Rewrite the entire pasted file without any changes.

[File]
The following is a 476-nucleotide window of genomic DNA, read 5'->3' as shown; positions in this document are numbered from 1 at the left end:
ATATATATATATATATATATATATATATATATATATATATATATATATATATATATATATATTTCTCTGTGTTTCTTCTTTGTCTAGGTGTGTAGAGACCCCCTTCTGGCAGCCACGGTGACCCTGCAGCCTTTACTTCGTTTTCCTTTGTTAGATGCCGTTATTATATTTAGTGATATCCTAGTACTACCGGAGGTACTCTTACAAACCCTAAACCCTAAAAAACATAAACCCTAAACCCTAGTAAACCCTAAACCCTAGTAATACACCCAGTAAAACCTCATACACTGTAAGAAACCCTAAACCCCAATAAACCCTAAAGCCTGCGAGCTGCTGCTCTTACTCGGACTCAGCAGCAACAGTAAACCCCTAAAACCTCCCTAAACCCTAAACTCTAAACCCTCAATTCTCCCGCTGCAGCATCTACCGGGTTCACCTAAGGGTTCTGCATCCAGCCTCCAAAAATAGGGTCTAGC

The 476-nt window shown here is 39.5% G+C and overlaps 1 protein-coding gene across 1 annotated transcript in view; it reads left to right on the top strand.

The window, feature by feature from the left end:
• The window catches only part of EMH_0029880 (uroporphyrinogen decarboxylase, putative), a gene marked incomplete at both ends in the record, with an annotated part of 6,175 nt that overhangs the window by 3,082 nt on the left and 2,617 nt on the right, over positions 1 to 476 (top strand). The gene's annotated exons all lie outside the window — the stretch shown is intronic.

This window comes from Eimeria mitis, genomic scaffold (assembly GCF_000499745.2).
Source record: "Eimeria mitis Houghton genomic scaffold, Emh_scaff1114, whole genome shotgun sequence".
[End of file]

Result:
The following is a 476-nucleotide window of genomic DNA, read 5'->3' as shown; positions in this document are numbered from 1 at the left end:
ATATATATATATATATATATATATATATATATATATATATATATATATATATATATATATATTTCTCTGTGTTTCTTCTTTGTCTAGGTGTGTAGAGACCCCCTTCTGGCAGCCACGGTGACCCTGCAGCCTTTACTTCGTTTTCCTTTGTTAGATGCCGTTATTATATTTAGTGATATCCTAGTACTACCGGAGGTACTCTTACAAACCCTAAACCCTAAAAAACATAAACCCTAAACCCTAGTAAACCCTAAACCCTAGTAATACACCCAGTAAAACCTCATACACTGTAAGAAACCCTAAACCCCAATAAACCCTAAAGCCTGCGAGCTGCTGCTCTTACTCGGACTCAGCAGCAACAGTAAACCCCTAAAACCTCCCTAAACCCTAAACTCTAAACCCTCAATTCTCCCGCTGCAGCATCTACCGGGTTCACCTAAGGGTTCTGCATCCAGCCTCCAAAAATAGGGTCTAGC

The 476-nt window shown here is 39.5% G+C and overlaps 1 protein-coding gene across 1 annotated transcript in view; it reads left to right on the top strand.

The window, feature by feature from the left end:
• The window catches only part of EMH_0029880 (uroporphyrinogen decarboxylase, putative), a gene marked incomplete at both ends in the record, with an annotated part of 6,175 nt that overhangs the window by 3,082 nt on the left and 2,617 nt on the right, over positions 1 to 476 (top strand). The gene's annotated exons all lie outside the window — the stretch shown is intronic.

This window comes from Eimeria mitis, genomic scaffold (assembly GCF_000499745.2).
Source record: "Eimeria mitis Houghton genomic scaffold, Emh_scaff1114, whole genome shotgun sequence".